I've been in a weird mood most of the afternoon and evening, and I'm not quite sure why. Chuck Klosterman might be a part of it, though.
Whenever I read something by Klosterman — I picked up Killing Yourself to Live tonight and love it so far, after "reading" Sex, Drugs and Cocoa Puffs in audiobook form a couple of years ago — I start to think in Klostermanesque monologues. As far as I can tell, his brain works pretty much the same way mine does: fairly randomly, well-intentioned, and peppered with random references to rock music in various forms.
I bought the aforementioned book at the Indigo at Yonge and Eglinton.
That area intimidates me.
I live in the south part of the former town of Leaside, about a 35-minute walk from Yonge & Eg, but a vastly different demographic. If you live in Leaside, chances are you're either (a.) a rich retiree who bought their house in the '50s and now it's worth over a million, (b.) a yuppie in your 40s whose job pays entirely too much, and you and your wife have a baby or a dog, and probably a $90k SUV, or (c.) me. Y&E is filled with (often extremely-) good-looking people, somewhere around my age; I feel like I have to be "on" all the time there.
At the Indigo, I went up to pay for my books; I picked up a book by a former minor league baseball pitcher which is apparently very good, and Lonely Planet Ireland in anticipation of this summer's trip, in addition to the Klosterman. The woman who rang me up noticed the Ireland book remarked that a friend of hers is out on a date tonight with a "fresh off the boat" Irish guy, and then she remarked, quite out-of-the-blue, that there aren't too many good guys left in Toronto.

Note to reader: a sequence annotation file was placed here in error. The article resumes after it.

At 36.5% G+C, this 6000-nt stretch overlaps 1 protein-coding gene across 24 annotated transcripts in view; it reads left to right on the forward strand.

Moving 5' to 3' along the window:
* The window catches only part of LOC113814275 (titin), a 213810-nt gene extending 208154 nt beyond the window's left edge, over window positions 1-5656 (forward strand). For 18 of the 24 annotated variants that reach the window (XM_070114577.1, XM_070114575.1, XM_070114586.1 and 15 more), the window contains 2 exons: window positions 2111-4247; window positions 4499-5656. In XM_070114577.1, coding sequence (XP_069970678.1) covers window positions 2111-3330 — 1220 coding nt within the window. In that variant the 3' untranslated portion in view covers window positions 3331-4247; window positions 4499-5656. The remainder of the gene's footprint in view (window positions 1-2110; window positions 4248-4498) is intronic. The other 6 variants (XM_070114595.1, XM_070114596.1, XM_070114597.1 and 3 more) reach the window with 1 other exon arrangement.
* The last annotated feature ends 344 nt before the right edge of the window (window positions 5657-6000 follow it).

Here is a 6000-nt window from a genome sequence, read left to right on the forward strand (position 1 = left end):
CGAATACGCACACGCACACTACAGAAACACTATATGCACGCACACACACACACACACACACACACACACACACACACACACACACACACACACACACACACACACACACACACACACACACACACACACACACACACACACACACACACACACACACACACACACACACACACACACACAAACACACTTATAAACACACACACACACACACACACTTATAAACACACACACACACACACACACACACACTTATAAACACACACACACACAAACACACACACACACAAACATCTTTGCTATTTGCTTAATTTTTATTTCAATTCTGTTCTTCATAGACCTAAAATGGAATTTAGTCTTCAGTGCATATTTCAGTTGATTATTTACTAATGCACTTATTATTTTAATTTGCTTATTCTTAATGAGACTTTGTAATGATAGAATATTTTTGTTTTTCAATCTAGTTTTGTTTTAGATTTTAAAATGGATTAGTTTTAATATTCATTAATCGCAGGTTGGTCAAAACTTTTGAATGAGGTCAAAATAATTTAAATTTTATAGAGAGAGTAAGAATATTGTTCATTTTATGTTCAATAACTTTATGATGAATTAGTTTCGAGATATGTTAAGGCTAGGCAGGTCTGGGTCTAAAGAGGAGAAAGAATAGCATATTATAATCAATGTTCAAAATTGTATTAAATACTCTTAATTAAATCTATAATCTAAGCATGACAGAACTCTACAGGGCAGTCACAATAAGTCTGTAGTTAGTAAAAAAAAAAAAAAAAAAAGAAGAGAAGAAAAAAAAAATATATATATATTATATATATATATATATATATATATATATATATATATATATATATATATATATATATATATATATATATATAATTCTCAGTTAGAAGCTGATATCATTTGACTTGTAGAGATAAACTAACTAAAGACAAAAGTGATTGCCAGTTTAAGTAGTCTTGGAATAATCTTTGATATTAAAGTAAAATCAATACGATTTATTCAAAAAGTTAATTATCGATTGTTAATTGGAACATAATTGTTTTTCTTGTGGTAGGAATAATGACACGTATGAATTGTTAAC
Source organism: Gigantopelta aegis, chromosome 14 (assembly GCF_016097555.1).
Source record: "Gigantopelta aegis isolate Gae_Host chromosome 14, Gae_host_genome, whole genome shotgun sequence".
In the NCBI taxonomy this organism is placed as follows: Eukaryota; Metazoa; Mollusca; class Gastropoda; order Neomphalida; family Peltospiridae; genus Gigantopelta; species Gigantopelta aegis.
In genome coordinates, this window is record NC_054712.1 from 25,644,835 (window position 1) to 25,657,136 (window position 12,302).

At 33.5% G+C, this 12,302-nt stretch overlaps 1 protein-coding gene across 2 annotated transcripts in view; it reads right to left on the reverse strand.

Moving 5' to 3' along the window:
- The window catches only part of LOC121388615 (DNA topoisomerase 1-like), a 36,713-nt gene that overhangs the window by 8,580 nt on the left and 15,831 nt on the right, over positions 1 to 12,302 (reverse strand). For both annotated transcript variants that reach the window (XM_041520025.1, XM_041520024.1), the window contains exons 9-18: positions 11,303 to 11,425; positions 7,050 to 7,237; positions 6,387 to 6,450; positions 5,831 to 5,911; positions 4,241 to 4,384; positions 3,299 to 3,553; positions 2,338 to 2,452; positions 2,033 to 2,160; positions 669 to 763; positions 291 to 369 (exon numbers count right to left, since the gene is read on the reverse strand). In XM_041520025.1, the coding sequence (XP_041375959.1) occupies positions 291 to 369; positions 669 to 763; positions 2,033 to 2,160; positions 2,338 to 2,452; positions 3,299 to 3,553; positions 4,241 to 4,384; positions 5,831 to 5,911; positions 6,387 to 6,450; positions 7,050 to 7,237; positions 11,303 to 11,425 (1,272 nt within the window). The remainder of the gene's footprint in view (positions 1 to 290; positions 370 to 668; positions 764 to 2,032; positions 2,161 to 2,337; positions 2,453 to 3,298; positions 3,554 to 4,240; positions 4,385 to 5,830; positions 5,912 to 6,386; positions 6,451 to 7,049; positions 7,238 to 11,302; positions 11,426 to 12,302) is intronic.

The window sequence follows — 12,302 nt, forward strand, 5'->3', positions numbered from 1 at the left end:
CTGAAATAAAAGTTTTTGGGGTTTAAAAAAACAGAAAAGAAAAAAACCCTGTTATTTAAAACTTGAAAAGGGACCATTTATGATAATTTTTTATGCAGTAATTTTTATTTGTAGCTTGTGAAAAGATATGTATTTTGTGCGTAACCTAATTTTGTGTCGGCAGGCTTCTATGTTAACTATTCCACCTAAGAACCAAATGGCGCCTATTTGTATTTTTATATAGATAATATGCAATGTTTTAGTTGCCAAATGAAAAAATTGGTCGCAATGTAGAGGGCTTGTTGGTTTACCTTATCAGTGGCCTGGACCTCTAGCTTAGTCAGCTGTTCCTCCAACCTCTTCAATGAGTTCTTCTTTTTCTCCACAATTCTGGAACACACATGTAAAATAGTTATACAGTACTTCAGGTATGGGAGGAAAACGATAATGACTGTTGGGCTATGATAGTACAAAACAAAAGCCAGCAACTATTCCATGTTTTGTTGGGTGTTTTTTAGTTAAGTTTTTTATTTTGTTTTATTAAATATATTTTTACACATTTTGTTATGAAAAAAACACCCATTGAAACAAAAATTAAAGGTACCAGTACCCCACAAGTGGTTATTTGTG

I didn't really know quite what to say in response; I wasn't really expecting my brief, routine financial transaction to quickly turn into a conversation about the transgressions of the gender opposite oneself's (assuming you're straight). Eventually I came up with, "Well, you people aren't exactly model citizens yourselves," which is certainly true.
Her: "Guys can be so mean, though."
Me: "Yeah, well, women are pretty mean, too. And guys let them get away with it, because they're after exactly one thing."
...which is true.
After I left the store, I wondered if I should've asked her for her number. I don't normally go for women with prominent nose rings, but... given my recent exceptionally-dry spell with the ladies (women who play games and send extremely mixed messages and know exactly who they are, missy, excepted), what did I have to lose? I didn't really feel sparks, no, but is a 90-second conversation enough to go on?
(Answer: You bet it is.)
(Also: I have never directly asked a woman for her phone number. I am a sad, sad excuse for a man.)
At any rate, back to Klosterman. He's hilarious, knows a crapload about music, is incredibly down-to-earth, and is older than me yet doesn't know what to do in terms of settling down with a woman. Granted, he has had more romance/sex in his life than I do — who hasn't? — but the fact that he's pretty clueless about how his own life will turn out makes me feel a little better about my own.
If I could write like one person on this planet, it would be Klosterman. Sure, Matt Taibbi's great, but without gratuitous profanity he's a hell of a lot less entertaining.